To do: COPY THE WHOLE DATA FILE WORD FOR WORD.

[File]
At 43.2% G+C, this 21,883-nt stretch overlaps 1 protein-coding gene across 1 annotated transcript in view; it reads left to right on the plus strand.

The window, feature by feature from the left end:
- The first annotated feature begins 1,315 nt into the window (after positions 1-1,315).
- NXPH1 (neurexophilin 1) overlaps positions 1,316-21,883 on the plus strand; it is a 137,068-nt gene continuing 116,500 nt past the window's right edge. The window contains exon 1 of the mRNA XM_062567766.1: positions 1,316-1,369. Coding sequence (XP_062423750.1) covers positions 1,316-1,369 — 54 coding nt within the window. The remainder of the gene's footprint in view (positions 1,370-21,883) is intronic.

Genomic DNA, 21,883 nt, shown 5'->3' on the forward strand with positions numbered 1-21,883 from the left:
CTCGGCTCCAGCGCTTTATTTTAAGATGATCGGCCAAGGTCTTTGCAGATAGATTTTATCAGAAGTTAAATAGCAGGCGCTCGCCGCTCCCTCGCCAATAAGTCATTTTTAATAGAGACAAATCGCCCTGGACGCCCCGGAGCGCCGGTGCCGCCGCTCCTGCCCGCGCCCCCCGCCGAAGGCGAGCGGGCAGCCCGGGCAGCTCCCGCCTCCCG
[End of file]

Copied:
At 43.2% G+C, this 21,883-nt stretch overlaps 1 protein-coding gene across 1 annotated transcript in view; it reads left to right on the plus strand.

The window, feature by feature from the left end:
- The first annotated feature begins 1,315 nt into the window (after positions 1-1,315).
- NXPH1 (neurexophilin 1) overlaps positions 1,316-21,883 on the plus strand; it is a 137,068-nt gene continuing 116,500 nt past the window's right edge. The window contains exon 1 of the mRNA XM_062567766.1: positions 1,316-1,369. Coding sequence (XP_062423750.1) covers positions 1,316-1,369 — 54 coding nt within the window. The remainder of the gene's footprint in view (positions 1,370-21,883) is intronic.

Genomic DNA, 21,883 nt, shown 5'->3' on the forward strand with positions numbered 1-21,883 from the left:
CTCGGCTCCAGCGCTTTATTTTAAGATGATCGGCCAAGGTCTTTGCAGATAGATTTTATCAGAAGTTAAATAGCAGGCGCTCGCCGCTCCCTCGCCAATAAGTCATTTTTAATAGAGACAAATCGCCCTGGACGCCCCGGAGCGCCGGTGCCGCCGCTCCTGCCCGCGCCCCCCGCCGAAGGCGAGCGGGCAGCCCGGGCAGCTCCCGCCTCCCG